And today we have an organized movement with international repercussions, international recognition, recognition now by President Lula’s government, which as a result of this historic struggle and which, with the support of President Lula, the previous government, President Dilma, had a valorization of this movement and recognition of the specific expression, from the point of view of the identity of these population groups, which perhaps brings today as the greatest victory of the indigenous movement and the greatest recognition, we can say, of the Brazilian people in relation to the indigenous peoples, which is the fact of having created a specific ministry to deal with public policy for the indigenous population.

So today, Brazil has the Ministry of Indigenous Peoples, headed by a minister, Sônia Guajajara, who is one of the leaders who were created in this most recent process and who assumes the role of Minister of State. And it has at its head the main institution to carry out and implement public policies for the indigenous people, which is the National Indian Foundation, FUNAI, it has at its head, for the first time in the history of the country, also an indigenous leadership, which is to Joênia Wapichana, who was once a federal deputy, the first indigenous woman federal deputy, and who now assumes this important role. So, this as a result, especially, in the last, we can say, of the indigenous struggle of the last 30, 40 years, but which gained intensity in the governments of President Lula and President Dilma.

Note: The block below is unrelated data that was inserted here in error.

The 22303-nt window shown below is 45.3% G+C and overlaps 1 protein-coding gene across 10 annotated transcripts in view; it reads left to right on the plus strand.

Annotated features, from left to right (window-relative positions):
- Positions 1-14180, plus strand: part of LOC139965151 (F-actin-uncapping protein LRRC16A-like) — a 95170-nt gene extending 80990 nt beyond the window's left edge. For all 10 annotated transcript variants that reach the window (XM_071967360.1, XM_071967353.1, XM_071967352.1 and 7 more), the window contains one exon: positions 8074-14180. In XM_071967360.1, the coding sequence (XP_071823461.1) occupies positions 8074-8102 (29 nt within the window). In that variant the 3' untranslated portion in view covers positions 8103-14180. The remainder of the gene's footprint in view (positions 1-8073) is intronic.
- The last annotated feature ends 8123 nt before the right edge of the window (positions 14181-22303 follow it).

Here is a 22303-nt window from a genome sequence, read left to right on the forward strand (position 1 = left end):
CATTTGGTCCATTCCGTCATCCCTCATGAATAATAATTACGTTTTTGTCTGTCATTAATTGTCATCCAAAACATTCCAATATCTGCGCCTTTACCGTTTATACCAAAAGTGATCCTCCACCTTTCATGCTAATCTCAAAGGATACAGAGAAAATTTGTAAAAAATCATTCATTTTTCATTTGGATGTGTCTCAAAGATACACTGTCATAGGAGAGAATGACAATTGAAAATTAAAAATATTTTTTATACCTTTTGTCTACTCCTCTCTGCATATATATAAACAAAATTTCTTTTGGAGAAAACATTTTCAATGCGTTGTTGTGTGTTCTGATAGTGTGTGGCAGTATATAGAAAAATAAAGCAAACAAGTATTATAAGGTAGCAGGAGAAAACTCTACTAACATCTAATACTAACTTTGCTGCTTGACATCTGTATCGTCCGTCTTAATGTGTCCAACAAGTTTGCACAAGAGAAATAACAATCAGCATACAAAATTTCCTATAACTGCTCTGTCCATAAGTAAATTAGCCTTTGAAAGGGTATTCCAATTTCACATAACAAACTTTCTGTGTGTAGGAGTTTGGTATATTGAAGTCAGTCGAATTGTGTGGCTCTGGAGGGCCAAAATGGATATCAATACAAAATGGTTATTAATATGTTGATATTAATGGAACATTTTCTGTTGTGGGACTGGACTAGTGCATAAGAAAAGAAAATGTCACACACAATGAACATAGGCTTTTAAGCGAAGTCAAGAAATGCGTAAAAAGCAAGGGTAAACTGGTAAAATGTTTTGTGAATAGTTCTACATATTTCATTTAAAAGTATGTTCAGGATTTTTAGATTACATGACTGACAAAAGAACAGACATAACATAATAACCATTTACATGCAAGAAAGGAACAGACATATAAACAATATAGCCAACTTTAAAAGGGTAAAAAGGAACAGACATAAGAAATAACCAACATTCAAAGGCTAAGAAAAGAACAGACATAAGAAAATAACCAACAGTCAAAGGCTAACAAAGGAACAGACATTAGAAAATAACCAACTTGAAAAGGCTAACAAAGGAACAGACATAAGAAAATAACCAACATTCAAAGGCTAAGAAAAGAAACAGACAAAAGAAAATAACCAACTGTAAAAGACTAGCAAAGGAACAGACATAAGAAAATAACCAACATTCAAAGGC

Can you talk a little more in detail about what were the policies in terms of the environment and indigenous affairs in Lula´s governments?